The phone comes with the native Android browser and renders all webpages well. The phone doesn't come with Adobe Flash. The speaker on the phone delivers decent quality sound but volume levels are low. Also, since the speaker is located at the back, the volume levels further decrease when the phone lies on its back. The phone surprisingly doesn't include an ambient light-sensor, so there's no setting for automatic brightness, and the user would need to manually set brightness levels for the screen.
 
canvas3d-4.jpegCall quality was good. The phone is a dual-SIM GSM phone with support for one active and the other in active-standby mode.

The Micromax Canvas 3D comes with a 2000mAh battery and we were satisfied with the backup that it offered. With intermediate usage during the day, including playing games, a few calls, and e-mail and Twitter notifications turned on, we were able to get a full day of backup.

Verdict
With the Canvas 3D, Micromax tries to offer a differentiated experience among budget phones and wants to consolidate its position in the segment with the more features in an economy price strategy. We feel that the phone falls short of delivering a good 3D experience and 3D is more of a gimmick without doing anything to enhance the user experience. In fact, you'd end up with a headache after straining your eyes if you try to watch 3D content for too long on the Canvas 3D's screen. The low resolution screen of the phone and its poor viewing angles make things worse.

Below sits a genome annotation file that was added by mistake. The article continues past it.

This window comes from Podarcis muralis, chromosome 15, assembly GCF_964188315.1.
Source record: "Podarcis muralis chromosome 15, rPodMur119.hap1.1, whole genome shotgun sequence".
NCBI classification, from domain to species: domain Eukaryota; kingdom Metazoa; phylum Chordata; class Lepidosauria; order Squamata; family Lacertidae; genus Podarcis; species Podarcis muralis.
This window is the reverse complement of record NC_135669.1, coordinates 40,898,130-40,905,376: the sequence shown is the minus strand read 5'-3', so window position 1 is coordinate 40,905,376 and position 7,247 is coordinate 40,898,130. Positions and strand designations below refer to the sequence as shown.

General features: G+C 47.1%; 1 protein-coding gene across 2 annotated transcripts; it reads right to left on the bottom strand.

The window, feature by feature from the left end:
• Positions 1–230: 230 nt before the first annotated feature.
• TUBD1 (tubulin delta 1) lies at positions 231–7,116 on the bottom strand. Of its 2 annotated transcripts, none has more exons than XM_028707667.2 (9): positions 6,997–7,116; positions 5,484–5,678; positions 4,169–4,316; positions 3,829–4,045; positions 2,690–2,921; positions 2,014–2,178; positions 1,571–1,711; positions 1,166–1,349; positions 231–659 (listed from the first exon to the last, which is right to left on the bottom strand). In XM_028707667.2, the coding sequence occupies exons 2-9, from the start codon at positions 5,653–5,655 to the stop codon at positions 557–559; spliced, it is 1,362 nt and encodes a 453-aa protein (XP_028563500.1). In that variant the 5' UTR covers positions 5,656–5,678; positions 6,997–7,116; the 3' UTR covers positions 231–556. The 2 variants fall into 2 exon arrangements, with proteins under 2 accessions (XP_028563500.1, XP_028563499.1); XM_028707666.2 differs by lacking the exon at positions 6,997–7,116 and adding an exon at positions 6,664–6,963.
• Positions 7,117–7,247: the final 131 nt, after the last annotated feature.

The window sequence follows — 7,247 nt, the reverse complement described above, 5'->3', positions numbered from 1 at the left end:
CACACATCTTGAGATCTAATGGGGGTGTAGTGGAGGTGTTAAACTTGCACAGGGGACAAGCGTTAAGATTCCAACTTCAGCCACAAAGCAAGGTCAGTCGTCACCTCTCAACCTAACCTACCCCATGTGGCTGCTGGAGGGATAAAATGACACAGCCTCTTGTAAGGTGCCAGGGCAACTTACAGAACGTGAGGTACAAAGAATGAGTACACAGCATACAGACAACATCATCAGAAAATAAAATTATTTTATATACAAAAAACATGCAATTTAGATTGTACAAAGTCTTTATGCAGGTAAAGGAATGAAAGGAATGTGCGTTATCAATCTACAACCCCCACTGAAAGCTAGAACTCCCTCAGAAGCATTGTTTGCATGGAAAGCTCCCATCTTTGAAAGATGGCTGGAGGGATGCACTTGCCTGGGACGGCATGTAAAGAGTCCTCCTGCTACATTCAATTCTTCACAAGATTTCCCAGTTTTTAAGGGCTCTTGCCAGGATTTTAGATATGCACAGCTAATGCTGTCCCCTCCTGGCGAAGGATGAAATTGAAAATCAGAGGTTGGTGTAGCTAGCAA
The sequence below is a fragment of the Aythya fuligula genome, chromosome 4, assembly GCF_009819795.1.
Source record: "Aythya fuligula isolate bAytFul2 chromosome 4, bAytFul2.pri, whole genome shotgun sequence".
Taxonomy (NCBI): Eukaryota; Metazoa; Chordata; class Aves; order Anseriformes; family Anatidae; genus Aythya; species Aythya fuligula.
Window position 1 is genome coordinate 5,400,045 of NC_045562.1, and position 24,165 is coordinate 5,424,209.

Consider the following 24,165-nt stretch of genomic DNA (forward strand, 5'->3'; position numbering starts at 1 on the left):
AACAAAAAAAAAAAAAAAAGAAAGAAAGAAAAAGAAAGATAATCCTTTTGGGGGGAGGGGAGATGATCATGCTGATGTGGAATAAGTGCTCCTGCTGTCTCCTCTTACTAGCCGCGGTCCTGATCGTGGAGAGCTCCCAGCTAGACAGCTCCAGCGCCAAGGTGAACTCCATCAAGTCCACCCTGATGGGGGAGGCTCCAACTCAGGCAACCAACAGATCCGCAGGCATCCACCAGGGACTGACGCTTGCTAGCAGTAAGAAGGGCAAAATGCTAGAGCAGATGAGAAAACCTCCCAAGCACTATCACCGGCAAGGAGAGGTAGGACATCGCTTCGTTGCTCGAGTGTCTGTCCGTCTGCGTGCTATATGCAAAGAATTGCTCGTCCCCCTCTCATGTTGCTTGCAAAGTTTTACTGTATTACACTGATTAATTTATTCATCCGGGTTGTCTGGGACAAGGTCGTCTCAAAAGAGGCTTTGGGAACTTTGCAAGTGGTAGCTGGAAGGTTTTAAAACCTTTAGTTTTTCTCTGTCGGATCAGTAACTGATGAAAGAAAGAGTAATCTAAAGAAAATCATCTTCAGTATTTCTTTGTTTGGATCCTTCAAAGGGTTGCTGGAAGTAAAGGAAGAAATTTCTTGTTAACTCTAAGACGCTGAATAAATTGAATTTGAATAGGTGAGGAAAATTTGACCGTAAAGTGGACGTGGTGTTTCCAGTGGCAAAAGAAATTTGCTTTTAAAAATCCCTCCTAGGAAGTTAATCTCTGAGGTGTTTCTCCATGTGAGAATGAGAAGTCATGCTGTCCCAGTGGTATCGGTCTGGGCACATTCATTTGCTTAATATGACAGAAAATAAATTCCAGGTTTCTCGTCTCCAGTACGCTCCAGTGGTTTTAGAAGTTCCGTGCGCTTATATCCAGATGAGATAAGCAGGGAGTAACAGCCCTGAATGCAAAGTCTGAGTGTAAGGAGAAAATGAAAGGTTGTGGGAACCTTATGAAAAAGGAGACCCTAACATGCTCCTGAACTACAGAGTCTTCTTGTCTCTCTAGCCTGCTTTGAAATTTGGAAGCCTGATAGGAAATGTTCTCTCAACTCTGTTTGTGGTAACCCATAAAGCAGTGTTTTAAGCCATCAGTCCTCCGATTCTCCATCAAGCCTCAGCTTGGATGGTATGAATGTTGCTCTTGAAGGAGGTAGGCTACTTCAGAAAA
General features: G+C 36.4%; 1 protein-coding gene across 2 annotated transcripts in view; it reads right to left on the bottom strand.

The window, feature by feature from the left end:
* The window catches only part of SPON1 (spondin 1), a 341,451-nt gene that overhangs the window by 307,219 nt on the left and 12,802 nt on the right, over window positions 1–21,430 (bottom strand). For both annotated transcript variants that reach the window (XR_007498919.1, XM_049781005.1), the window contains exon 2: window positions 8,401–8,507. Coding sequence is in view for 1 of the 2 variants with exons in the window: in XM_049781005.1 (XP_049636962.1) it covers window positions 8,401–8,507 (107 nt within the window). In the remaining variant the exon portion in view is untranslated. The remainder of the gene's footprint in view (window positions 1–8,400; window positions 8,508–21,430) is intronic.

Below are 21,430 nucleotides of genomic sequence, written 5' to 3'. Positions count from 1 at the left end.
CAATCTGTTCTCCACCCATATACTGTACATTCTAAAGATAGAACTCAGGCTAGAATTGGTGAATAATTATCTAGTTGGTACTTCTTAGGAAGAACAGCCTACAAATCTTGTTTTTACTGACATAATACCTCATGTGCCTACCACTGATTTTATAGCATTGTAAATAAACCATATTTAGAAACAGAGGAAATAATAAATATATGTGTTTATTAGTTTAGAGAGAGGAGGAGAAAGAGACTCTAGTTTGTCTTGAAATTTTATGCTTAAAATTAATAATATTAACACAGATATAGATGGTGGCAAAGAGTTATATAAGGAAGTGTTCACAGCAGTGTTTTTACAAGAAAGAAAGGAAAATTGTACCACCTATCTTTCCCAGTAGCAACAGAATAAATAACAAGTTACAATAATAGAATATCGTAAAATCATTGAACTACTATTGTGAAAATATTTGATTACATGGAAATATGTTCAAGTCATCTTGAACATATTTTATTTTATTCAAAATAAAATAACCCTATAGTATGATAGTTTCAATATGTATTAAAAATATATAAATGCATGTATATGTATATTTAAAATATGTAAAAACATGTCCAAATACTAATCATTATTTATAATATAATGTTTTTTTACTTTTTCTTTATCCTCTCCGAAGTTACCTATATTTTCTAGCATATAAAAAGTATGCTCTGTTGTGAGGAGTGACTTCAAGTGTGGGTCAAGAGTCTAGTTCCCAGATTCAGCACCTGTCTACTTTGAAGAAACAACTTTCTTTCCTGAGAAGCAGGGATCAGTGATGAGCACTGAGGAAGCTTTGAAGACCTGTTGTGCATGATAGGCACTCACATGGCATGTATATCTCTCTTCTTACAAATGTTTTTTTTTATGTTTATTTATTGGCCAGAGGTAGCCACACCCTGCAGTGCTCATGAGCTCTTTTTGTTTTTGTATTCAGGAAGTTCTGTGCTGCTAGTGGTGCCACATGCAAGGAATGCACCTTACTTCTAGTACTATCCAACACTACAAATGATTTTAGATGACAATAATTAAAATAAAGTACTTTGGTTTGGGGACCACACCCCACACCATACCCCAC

We'd advise you to look at the Micromax Canvas 2 or the other options from Indian handset makers such as the Karbonn S1 Titanium or the Zen Ultrafone 701 HD, if you're in the market for a value for money Android handset that delivers a good set of features.


Micromax A115 Canvas 3D: In pictures

  • Design
  • Display
  • Software
  • Performance
  • Battery life
  • Camera
  • Value for money
  • Good
  • Above average performance
  • Decent build
  • Bad
  • 3D is more of a gimmick
  • Low resolution display with poor viewing angles

Display

5.00-inch

Processor

1.2GHz

Front Camera

 0.3-megapixel

Resolution

 480x800 pixels

RAM

 512MB

OS

 Android 4.1

Storage

930MB

Rear Camera

5-megapixel

Battery capacity

2000mAh
  • Design
  • Display
  • Software
  • Performance
  • Battery life
  • Camera
  • Value for money
  • Good
  • Good screen
  • Decent performance
  • Excellent value for money
  • Bad
  • Plasticky feel
  • Power button is recessed
  • Sub-par camera

Display

5.00-inch

Processor

1.2GHz

Front Camera

 2-megapixel

Resolution

 720x1280 pixels

RAM

 1GB

OS

 Android 4.1

Storage

4GB

Rear Camera

8-megapixel

Battery capacity

2000mAh